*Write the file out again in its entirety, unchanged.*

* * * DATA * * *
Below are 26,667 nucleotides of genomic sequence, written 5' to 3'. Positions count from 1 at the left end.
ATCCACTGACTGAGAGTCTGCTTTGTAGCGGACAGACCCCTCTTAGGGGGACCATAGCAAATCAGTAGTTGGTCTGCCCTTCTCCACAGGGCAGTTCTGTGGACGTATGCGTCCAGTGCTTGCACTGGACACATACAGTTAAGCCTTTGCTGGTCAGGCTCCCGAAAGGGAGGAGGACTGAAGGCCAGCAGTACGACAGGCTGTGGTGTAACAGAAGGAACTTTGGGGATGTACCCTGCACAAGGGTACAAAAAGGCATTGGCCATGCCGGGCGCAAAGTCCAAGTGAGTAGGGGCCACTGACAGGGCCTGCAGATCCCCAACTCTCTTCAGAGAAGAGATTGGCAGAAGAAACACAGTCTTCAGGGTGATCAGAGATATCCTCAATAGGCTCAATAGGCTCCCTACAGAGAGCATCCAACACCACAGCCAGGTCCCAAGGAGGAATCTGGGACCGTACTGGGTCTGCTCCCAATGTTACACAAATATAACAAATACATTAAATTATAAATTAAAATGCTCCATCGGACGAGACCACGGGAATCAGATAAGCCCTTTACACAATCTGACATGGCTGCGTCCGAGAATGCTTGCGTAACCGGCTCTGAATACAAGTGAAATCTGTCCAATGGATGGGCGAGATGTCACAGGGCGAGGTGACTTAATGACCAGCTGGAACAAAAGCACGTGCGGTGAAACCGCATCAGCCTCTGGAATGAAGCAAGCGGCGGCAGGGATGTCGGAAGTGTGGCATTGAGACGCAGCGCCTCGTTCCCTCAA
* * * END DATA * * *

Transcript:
Below are 26,667 nucleotides of genomic sequence, written 5' to 3'. Positions count from 1 at the left end.
ATCCACTGACTGAGAGTCTGCTTTGTAGCGGACAGACCCCTCTTAGGGGGACCATAGCAAATCAGTAGTTGGTCTGCCCTTCTCCACAGGGCAGTTCTGTGGACGTATGCGTCCAGTGCTTGCACTGGACACATACAGTTAAGCCTTTGCTGGTCAGGCTCCCGAAAGGGAGGAGGACTGAAGGCCAGCAGTACGACAGGCTGTGGTGTAACAGAAGGAACTTTGGGGATGTACCCTGCACAAGGGTACAAAAAGGCATTGGCCATGCCGGGCGCAAAGTCCAAGTGAGTAGGGGCCACTGACAGGGCCTGCAGATCCCCAACTCTCTTCAGAGAAGAGATTGGCAGAAGAAACACAGTCTTCAGGGTGATCAGAGATATCCTCAATAGGCTCAATAGGCTCCCTACAGAGAGCATCCAACACCACAGCCAGGTCCCAAGGAGGAATCTGGGACCGTACTGGGTCTGCTCCCAATGTTACACAAATATAACAAATACATTAAATTATAAATTAAAATGCTCCATCGGACGAGACCACGGGAATCAGATAAGCCCTTTACACAATCTGACATGGCTGCGTCCGAGAATGCTTGCGTAACCGGCTCTGAATACAAGTGAAATCTGTCCAATGGATGGGCGAGATGTCACAGGGCGAGGTGACTTAATGACCAGCTGGAACAAAAGCACGTGCGGTGAAACCGCATCAGCCTCTGGAATGAAGCAAGCGGCGGCAGGGATGTCGGAAGTGTGGCATTGAGACGCAGCGCCTCGTTCCCTCAA